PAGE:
The bloom is fading on the lilacs. The June bugs are pretty much toast. And it feels like school should be starting up today, instead of the last day of school for many districts.
Did we go to bed in June and wake up in September?
With temperatures 50 degrees cooler than just 36 hours ago you have to wonder.
Let’s break down the forecast as we look ahead into the weekend.
Thursday feels like September in Minnesota. A mixed bag of clouds & sun and a brisk northeast breeze combined with temps in the 60s will make for a chilly but pleasant day.
78 degrees: The average high for today, June 9th.
68 degrees: My forecast high for the metro at around 4pm today
September 23rd: The date when our average high is 68 degrees
Thursday night & Friday:
Our next weathermaker rolls into Minnesota tonight and Friday.
A moderate strength low pressure system is slowly pulling east from the northern Rockies and heading for Minnesota. Ahead of the system, a warm front in Iowa will pull up moisture and develop a “stratiform rain” area tonight and move it north into southern Minnesota.
As opposed to convective precip, stratiform rain is more widespread and consistent, so the rain area could be a soaker for most all of Minnesota by late Friday.
It looks like the rain will focus on southern Minnesota overnight into early Friday, then shift north as Friday wears on. Skies may brighten and the rain may taper in southern Minnesota Friday PM.
Rainfall totals with this system appear to be in the .30″ to .70″ range generally speaking, with some locally higher 1″ totals possible.
On the higher end of the scale, last night’s NAM model was cranking out as much as 1.22″ of rain for the metro, but has come down to around .60″ on the overnight run. The GFS is hanging with about .30″ on the lower end.
Modles cranking out soaking rains overnight for the Twin Cities.
We’ve only picked up .02″ of rain in the metro so far in June, so most areas could use a good soaking. The timing is good for the most part. Temps will feel cool and linger in the 60s Friday.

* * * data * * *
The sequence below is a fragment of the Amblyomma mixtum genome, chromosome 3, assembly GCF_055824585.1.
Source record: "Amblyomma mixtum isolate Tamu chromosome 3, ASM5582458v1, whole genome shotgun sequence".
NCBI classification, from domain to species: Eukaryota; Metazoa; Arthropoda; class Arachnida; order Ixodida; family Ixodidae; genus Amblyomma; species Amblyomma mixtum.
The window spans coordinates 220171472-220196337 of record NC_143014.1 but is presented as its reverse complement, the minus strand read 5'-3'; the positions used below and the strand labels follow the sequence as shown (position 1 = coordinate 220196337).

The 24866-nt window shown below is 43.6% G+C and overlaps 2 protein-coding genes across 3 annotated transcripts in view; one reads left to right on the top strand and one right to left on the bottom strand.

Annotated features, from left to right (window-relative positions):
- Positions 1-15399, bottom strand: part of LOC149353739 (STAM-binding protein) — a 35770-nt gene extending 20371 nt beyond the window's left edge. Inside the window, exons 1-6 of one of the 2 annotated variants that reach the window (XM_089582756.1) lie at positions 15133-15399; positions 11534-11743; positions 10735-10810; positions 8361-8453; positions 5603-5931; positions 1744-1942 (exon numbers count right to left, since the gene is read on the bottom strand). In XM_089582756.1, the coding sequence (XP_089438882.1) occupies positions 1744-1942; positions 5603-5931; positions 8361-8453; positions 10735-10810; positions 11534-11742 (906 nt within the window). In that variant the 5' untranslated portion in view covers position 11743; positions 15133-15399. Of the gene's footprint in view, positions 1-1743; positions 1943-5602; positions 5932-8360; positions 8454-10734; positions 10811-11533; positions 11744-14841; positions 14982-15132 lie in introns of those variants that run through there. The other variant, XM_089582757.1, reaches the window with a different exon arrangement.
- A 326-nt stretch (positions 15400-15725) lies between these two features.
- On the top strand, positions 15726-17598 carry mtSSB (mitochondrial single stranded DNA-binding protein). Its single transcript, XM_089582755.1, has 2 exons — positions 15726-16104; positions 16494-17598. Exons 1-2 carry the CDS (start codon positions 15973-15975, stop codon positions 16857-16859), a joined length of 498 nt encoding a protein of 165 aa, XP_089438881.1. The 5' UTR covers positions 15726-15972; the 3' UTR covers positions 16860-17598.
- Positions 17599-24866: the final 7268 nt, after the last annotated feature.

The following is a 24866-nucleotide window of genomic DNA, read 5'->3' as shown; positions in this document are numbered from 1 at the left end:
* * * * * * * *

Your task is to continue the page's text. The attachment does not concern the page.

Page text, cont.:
Depending on your perspective, this might be a half decent weekend forecast.
Look for a mix of sun & clouds both Saturday and Sunday. Highs should be in the cool 60s Saturday, moderating into the low 70s Sunday.
Right now, the weekend looks mostly dry. It could be better, but it could be worse this weekend!
The scene we saw on Minnesota rivers has played out this year from Mississippi to Montana. Heavy snow in the northern Rockies combines with recent rainfall has river at or near record flood stage in Montana.
NOAA has the details:
…Western Flooding Continues…
Published: Thu, 09 Jun 2011 08:07:12 EDT
“More heavy rainfall — 1 to 3 inches in the past 24 hours — fell over central and eastern Montana, causing extensive flash flooding of streams and tributaries, as well as main stem river flooding. Many homes have been flooded in the Helena and Glasgow vicinities and a significant number of bridges and roads are impassable. The Milk River near Glasgow reached a record stage of 33.9 feet this morning, and is within one foot of the top of the levee protecting Glasgow.”
AZ smoke plume visible from space:
Check out these amazing images from NOAA satellites as the smoke plume from Arizona’s huge Wallow Fire streams northeast nto Minnesota Tuesday. (UW-Madison CIMSS Satellite Blog)
Now look at the image below as isolated thunderheads blew near sunset in Tuesday’s heat, as the CB towers and setting sun cast shadows on the smoke plume into Wisconsin!
Do you remember how the sky turned an orangey color around sunset during the heat on Tuesday as those isolated T-Storms blew in St. Paul and raced east into Wisconsin?
We were witnessing a smoky pall from the AZ Wallow Fire plume as the cold front pushed in.
Remarkable how events over 1,000 miles away can affect our sky and weather in Minnesota!
Adios La Nina:
The latest ENSO Advisory from CPC is the final La Nina adviory for this event.
We can probably thanks, blame or curse La Nina for our snowy winter, and our chilly turbulent spring in Minnesota.
It looks like La Nina is finally bitting the dust in the tropical Pacific.
Modles trend towards “ENSO neutral” or even a slight El Nino by next winter. That could portend winter next year that is less harsh than last winter.
CPC modles show rising SST’s in the tropical Pacific this year.